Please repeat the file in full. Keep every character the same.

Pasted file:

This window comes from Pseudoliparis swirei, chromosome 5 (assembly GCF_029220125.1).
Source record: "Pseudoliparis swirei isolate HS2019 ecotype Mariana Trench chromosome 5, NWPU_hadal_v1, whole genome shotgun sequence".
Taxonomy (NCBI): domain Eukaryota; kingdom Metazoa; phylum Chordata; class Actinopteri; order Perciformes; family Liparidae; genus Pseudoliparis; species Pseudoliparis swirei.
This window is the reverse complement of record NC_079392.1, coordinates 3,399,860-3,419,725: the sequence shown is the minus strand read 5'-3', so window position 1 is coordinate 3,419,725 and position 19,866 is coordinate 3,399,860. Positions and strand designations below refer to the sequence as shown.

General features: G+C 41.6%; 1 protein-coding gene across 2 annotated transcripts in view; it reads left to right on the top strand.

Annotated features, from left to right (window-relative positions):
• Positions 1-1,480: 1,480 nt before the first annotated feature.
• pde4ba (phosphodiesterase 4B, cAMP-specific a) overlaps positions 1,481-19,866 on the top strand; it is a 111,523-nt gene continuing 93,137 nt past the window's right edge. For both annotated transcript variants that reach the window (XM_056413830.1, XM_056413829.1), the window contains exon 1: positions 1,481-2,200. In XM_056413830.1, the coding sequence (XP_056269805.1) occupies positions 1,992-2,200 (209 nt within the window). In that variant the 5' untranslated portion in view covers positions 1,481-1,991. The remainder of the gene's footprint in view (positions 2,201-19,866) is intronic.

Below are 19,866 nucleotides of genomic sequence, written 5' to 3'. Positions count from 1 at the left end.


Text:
This window comes from Pseudoliparis swirei, chromosome 5 (assembly GCF_029220125.1).
Source record: "Pseudoliparis swirei isolate HS2019 ecotype Mariana Trench chromosome 5, NWPU_hadal_v1, whole genome shotgun sequence".
Taxonomy (NCBI): domain Eukaryota; kingdom Metazoa; phylum Chordata; class Actinopteri; order Perciformes; family Liparidae; genus Pseudoliparis; species Pseudoliparis swirei.
This window is the reverse complement of record NC_079392.1, coordinates 3,399,860-3,419,725: the sequence shown is the minus strand read 5'-3', so window position 1 is coordinate 3,419,725 and position 19,866 is coordinate 3,399,860. Positions and strand designations below refer to the sequence as shown.

General features: G+C 41.6%; 1 protein-coding gene across 2 annotated transcripts in view; it reads left to right on the top strand.

Annotated features, from left to right (window-relative positions):
• Positions 1-1,480: 1,480 nt before the first annotated feature.
• pde4ba (phosphodiesterase 4B, cAMP-specific a) overlaps positions 1,481-19,866 on the top strand; it is a 111,523-nt gene continuing 93,137 nt past the window's right edge. For both annotated transcript variants that reach the window (XM_056413830.1, XM_056413829.1), the window contains exon 1: positions 1,481-2,200. In XM_056413830.1, the coding sequence (XP_056269805.1) occupies positions 1,992-2,200 (209 nt within the window). In that variant the 5' untranslated portion in view covers positions 1,481-1,991. The remainder of the gene's footprint in view (positions 2,201-19,866) is intronic.

Below are 19,866 nucleotides of genomic sequence, written 5' to 3'. Positions count from 1 at the left end.